And unlike some of my friends, I never felt that sting of being passed over to play with Barbies because there weren’t enough black one’s to go around. I didn’t walk around with a towel on my head swinging it around as if it was long flowing hair, and I didn’t (as described in a seventeen magazine article that was published when I was still in the age range to read it) pump out lotion and leave it on my skin pretending I looked white.
I never felt that pain that one of my friends felt when her classmates teased her about having dark skin and short hair, even though it was relaxed and she used a variety of products to try to make it grow.
And I never felt the kind of pain one of my other friends felt when she went up to her white crush and confessed her feelings, only to have him reply “But…you’re black.” All the parental affirmation in the world was not helping then.
When you have children, you are their primary example. For a while. And then they go to school, they socialize with others, they pick up words, ideas, actions that you never would have dreamed they would. Some of my friends had color struck parents. And some of my friends just got caught up in a glossy, aspirational, media saturated world that paints a very clear picture of who in our society is beautiful and wanted and who is not. Barbie is a part of that. Hollywood is a part of that. TV is a part of that. Advertising is a part of that. And it is relentless and endless.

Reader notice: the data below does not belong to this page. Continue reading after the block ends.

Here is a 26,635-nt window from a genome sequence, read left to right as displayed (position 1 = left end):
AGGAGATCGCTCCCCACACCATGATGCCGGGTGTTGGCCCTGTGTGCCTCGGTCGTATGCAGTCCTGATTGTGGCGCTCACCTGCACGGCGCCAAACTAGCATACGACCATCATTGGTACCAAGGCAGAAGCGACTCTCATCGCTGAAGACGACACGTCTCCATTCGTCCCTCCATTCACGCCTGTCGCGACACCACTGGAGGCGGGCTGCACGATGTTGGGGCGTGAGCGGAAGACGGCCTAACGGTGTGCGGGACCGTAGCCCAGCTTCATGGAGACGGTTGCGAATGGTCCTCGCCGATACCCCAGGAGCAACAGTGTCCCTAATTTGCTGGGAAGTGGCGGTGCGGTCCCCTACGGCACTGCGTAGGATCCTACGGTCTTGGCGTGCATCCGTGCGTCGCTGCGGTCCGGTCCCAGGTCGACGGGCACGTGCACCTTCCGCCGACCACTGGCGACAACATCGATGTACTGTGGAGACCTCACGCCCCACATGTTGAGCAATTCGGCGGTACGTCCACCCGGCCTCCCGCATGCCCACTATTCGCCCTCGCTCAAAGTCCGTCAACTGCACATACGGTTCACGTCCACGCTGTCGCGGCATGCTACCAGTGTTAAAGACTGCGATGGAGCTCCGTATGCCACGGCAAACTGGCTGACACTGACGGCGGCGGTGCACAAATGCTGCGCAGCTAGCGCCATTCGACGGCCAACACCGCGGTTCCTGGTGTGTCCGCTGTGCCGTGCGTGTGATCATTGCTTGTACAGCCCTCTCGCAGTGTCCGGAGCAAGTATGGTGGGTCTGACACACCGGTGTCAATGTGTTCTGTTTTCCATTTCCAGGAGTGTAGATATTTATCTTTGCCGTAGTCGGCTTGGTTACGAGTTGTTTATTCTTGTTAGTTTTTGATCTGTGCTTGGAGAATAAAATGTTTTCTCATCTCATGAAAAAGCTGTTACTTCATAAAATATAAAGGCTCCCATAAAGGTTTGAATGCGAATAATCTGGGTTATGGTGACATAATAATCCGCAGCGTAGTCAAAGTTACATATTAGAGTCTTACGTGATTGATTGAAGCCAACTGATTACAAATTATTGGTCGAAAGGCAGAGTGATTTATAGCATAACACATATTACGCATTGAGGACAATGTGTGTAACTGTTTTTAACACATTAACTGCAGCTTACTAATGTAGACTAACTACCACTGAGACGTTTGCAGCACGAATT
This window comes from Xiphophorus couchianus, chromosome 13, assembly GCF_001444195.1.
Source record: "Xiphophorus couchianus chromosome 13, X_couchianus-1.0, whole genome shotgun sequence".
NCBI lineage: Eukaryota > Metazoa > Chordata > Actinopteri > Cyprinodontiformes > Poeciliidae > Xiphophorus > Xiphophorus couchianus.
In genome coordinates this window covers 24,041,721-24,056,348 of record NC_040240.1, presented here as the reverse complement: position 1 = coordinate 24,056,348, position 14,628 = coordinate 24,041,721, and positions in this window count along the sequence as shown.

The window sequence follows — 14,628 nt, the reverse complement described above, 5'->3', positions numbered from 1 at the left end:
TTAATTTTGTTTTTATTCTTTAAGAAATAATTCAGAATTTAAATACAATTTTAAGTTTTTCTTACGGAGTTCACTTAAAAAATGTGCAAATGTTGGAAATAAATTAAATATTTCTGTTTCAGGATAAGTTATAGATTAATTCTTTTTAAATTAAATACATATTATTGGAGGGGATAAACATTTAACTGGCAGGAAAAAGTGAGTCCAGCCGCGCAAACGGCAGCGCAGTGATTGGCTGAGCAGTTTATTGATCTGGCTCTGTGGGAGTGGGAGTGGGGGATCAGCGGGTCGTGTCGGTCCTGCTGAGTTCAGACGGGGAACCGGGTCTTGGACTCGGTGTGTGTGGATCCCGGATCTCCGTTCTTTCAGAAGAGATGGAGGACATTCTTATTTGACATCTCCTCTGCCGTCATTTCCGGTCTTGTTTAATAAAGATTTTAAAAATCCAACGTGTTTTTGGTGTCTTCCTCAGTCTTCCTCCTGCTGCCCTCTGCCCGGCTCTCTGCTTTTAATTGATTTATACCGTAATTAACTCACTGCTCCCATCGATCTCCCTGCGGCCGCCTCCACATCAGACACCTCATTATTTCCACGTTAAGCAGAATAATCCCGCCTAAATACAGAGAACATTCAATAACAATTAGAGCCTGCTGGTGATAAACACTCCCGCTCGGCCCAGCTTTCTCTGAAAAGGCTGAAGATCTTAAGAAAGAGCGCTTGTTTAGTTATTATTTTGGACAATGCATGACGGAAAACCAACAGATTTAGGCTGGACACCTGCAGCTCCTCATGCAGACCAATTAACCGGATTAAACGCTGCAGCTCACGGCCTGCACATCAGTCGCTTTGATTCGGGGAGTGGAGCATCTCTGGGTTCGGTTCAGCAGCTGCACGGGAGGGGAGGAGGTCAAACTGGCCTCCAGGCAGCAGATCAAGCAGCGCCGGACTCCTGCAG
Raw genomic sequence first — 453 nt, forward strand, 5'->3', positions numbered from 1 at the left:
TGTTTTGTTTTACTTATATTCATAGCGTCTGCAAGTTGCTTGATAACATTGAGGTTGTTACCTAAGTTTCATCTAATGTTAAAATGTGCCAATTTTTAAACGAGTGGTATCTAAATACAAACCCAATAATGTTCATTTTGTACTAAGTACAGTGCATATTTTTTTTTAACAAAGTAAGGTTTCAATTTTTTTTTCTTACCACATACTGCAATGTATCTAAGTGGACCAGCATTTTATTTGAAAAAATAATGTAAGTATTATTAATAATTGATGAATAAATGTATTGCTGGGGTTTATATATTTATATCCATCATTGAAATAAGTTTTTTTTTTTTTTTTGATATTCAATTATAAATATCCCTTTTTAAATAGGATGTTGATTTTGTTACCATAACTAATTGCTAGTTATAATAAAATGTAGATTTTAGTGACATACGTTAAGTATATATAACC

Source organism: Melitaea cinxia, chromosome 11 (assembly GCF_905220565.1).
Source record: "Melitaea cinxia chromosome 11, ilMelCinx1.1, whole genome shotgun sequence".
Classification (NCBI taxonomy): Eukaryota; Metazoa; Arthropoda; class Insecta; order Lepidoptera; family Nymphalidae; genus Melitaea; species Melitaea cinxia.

It might not make sense to some of you who have not felt the sting of feeling entire pieces of your identity excluded from view and representation. Who take for granted that while you may not relate to Blake Lively or Lauren Conrad that you can always turn on the television and see someone of your race and your gender doing all kinds of activities and seen in all sorts of contexts.